New data suggests that already high suicide rates in children and young adults are getting worse, and the COVID-19 pandemic only adds fuel to the fire.
The Centers for Disease Control and Prevention (CDC) just released information that shows the national suicide rate in 10- to 24-year-olds in the United States has increased by 57% from 2007 to 2018. That is an increase from 6.8 deaths per 100,000 in 2007 to 10.7 deaths per 100,000 in 2018.
In American children and young adults (10-34 years of age), suicide is the second-leading cause of death. Second-leading only to unintentional injury, and rising every day.
Related: My Biggest Fear is My Children Committing Suicide
Mental health experts worry that this is simply an issue that’s not addressed adequately, and the COVID-19 crisis has brought on a new load of mental health issues that we’ve yet to understand the magnitude and scope of.
Isaiah Pickens is a clinical psychologist and the CEO of iOpening Enterprises. In an article with the HuffPost, he said that anxiety and depression can be risk factors for suicidality and that’s been on the rise in this age group. He believes that the uptick has been magnified by social media but that there are many factors that contribute to suicidal thoughts and need addressing.
The report showed Alaska as having the highest youth suicide rate with South Dakota, Montana, Wyoming and New Mexico following behind. The Northwest region of the United States saw the lowest overall rates of suicide, though several states (New York, New Jersey and Massachusetts) had a relatively high increase in suicide rates.
The report didn’t give any causality for the rise, and of course they don’t factor in all the mental health issues that are arising due to the COVID-19 crisis. A survey this summer showed that 7 out of 10 teens were struggling when it came to their mental health. We’re only just beginning to see the effects of adverse mental health and suicidal thought as a result of the pandemic.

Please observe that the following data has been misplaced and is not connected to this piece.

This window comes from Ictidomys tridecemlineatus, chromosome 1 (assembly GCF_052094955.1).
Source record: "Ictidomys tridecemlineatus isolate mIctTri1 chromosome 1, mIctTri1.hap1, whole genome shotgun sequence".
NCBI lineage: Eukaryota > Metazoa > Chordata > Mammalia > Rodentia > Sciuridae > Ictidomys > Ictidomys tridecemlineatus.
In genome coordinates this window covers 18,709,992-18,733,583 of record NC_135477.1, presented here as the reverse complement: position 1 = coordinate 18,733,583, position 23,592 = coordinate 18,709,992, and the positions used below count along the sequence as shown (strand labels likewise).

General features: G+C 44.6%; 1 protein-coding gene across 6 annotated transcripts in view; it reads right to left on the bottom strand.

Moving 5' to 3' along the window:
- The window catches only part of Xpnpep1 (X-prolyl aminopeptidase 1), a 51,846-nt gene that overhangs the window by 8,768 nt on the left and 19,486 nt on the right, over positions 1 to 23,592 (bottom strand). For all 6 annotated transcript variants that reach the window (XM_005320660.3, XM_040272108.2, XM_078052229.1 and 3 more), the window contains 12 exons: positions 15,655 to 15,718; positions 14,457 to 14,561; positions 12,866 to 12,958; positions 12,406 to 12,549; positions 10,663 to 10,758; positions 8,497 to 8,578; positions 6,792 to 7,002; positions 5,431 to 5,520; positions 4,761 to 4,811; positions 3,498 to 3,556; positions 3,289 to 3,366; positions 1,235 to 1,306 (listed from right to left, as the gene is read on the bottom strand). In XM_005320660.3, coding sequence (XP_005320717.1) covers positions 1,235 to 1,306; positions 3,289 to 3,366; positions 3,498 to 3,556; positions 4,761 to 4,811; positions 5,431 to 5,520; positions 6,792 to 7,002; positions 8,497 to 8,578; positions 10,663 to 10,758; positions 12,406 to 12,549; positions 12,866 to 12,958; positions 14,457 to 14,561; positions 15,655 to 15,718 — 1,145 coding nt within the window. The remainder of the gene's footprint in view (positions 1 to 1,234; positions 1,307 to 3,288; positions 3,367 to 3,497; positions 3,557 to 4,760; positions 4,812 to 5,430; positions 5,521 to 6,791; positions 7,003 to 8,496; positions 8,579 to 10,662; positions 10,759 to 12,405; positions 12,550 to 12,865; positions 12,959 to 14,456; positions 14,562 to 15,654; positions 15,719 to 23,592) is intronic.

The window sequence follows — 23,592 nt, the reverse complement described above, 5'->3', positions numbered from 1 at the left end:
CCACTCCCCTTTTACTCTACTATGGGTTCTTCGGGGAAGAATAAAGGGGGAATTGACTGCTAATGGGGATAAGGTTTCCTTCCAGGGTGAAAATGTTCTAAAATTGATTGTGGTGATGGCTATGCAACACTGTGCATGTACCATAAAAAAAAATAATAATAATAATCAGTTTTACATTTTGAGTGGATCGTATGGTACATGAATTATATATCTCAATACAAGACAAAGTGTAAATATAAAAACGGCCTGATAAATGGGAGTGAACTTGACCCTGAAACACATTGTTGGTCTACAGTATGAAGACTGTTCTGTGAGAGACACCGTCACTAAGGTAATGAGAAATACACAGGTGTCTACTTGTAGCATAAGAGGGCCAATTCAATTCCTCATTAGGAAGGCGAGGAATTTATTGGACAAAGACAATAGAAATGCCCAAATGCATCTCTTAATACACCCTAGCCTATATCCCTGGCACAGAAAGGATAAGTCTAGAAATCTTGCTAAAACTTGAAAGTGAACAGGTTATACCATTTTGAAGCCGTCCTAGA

Experts warn that we need to talk to children about suicide, and how their feelings can be powerful and are valid. Many parents fear discussing the issue because they don’t want to ‘plant a seed’ in their child’s mind. Psychologists generally say that’s not necessary to discuss healthy mental health focus–opening conversation and discussing how children can come to their parents if they ever feel so bad they want to hurt themselves can make a difference, though.
There are warning signs parents can look for as well. They include:
- Significant behavioral changes–sleeping, eating, interacting
- More irritable and agitated
- Less or no pleasure in activities and relationships once enjoyed
And, experts warn that any type of suicidal statement should be taken seriously and warrants professional help. We talk to kids and warn them about the dangers of sex or drugs, but we shy away from the dangers of mental health and how it can lead to suicide. Our kids need to know there is help and we’re the first place to turn for it.
If you need help or know someone who does, you can contact the National Suicide Prevention Lifeline at 1-800-273-8255, or you can text HOME to 741-741 for free support from the Crisis Text Line any time of the day. You can give your tweens and teens this info too–even if they don’t come to you, they may turn to these lines and again, it may save their lives.